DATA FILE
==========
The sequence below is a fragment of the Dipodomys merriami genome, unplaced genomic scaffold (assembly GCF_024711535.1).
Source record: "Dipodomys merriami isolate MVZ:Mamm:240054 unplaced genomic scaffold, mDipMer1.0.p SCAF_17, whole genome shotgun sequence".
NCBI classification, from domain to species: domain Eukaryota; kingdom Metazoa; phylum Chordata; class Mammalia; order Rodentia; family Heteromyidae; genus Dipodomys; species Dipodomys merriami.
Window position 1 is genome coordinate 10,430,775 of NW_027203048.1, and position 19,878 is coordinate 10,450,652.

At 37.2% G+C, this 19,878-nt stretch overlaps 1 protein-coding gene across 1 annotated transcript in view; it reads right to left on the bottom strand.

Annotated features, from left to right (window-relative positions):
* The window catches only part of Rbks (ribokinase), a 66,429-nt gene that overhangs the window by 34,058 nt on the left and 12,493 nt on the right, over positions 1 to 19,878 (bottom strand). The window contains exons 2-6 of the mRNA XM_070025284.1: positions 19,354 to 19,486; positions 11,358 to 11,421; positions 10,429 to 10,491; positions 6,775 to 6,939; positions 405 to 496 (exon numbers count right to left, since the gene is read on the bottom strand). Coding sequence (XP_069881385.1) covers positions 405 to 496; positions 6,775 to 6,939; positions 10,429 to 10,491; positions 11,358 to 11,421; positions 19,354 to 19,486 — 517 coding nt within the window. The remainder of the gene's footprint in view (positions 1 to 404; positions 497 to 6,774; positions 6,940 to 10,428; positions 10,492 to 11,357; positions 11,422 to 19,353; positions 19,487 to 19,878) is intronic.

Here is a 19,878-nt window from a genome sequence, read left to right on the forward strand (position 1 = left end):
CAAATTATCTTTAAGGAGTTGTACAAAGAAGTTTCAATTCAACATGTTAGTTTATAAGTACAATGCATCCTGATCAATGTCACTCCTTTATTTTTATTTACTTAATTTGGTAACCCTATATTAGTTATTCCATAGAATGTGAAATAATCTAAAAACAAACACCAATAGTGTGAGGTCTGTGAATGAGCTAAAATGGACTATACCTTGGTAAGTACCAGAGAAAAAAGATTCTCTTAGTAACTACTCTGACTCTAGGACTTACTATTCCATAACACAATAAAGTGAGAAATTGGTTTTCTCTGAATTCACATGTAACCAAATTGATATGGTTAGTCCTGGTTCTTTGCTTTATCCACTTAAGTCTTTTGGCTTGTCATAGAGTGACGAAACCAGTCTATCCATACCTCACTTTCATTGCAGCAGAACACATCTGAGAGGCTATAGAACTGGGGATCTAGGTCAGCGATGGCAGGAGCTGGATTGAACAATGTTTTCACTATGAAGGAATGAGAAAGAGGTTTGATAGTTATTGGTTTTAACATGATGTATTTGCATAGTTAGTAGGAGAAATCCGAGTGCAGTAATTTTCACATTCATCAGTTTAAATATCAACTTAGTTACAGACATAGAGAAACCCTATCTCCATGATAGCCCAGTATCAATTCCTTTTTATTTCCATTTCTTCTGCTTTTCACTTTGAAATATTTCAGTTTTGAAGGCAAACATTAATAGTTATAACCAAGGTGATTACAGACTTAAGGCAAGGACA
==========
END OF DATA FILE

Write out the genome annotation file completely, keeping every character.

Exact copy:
The sequence below is a fragment of the Dipodomys merriami genome, unplaced genomic scaffold (assembly GCF_024711535.1).
Source record: "Dipodomys merriami isolate MVZ:Mamm:240054 unplaced genomic scaffold, mDipMer1.0.p SCAF_17, whole genome shotgun sequence".
NCBI classification, from domain to species: domain Eukaryota; kingdom Metazoa; phylum Chordata; class Mammalia; order Rodentia; family Heteromyidae; genus Dipodomys; species Dipodomys merriami.
Window position 1 is genome coordinate 10,430,775 of NW_027203048.1, and position 19,878 is coordinate 10,450,652.

At 37.2% G+C, this 19,878-nt stretch overlaps 1 protein-coding gene across 1 annotated transcript in view; it reads right to left on the bottom strand.

Annotated features, from left to right (window-relative positions):
* The window catches only part of Rbks (ribokinase), a 66,429-nt gene that overhangs the window by 34,058 nt on the left and 12,493 nt on the right, over positions 1 to 19,878 (bottom strand). The window contains exons 2-6 of the mRNA XM_070025284.1: positions 19,354 to 19,486; positions 11,358 to 11,421; positions 10,429 to 10,491; positions 6,775 to 6,939; positions 405 to 496 (exon numbers count right to left, since the gene is read on the bottom strand). Coding sequence (XP_069881385.1) covers positions 405 to 496; positions 6,775 to 6,939; positions 10,429 to 10,491; positions 11,358 to 11,421; positions 19,354 to 19,486 — 517 coding nt within the window. The remainder of the gene's footprint in view (positions 1 to 404; positions 497 to 6,774; positions 6,940 to 10,428; positions 10,492 to 11,357; positions 11,422 to 19,353; positions 19,487 to 19,878) is intronic.

Here is a 19,878-nt window from a genome sequence, read left to right on the forward strand (position 1 = left end):
CAAATTATCTTTAAGGAGTTGTACAAAGAAGTTTCAATTCAACATGTTAGTTTATAAGTACAATGCATCCTGATCAATGTCACTCCTTTATTTTTATTTACTTAATTTGGTAACCCTATATTAGTTATTCCATAGAATGTGAAATAATCTAAAAACAAACACCAATAGTGTGAGGTCTGTGAATGAGCTAAAATGGACTATACCTTGGTAAGTACCAGAGAAAAAAGATTCTCTTAGTAACTACTCTGACTCTAGGACTTACTATTCCATAACACAATAAAGTGAGAAATTGGTTTTCTCTGAATTCACATGTAACCAAATTGATATGGTTAGTCCTGGTTCTTTGCTTTATCCACTTAAGTCTTTTGGCTTGTCATAGAGTGACGAAACCAGTCTATCCATACCTCACTTTCATTGCAGCAGAACACATCTGAGAGGCTATAGAACTGGGGATCTAGGTCAGCGATGGCAGGAGCTGGATTGAACAATGTTTTCACTATGAAGGAATGAGAAAGAGGTTTGATAGTTATTGGTTTTAACATGATGTATTTGCATAGTTAGTAGGAGAAATCCGAGTGCAGTAATTTTCACATTCATCAGTTTAAATATCAACTTAGTTACAGACATAGAGAAACCCTATCTCCATGATAGCCCAGTATCAATTCCTTTTTATTTCCATTTCTTCTGCTTTTCACTTTGAAATATTTCAGTTTTGAAGGCAAACATTAATAGTTATAACCAAGGTGATTACAGACTTAAGGCAAGGACA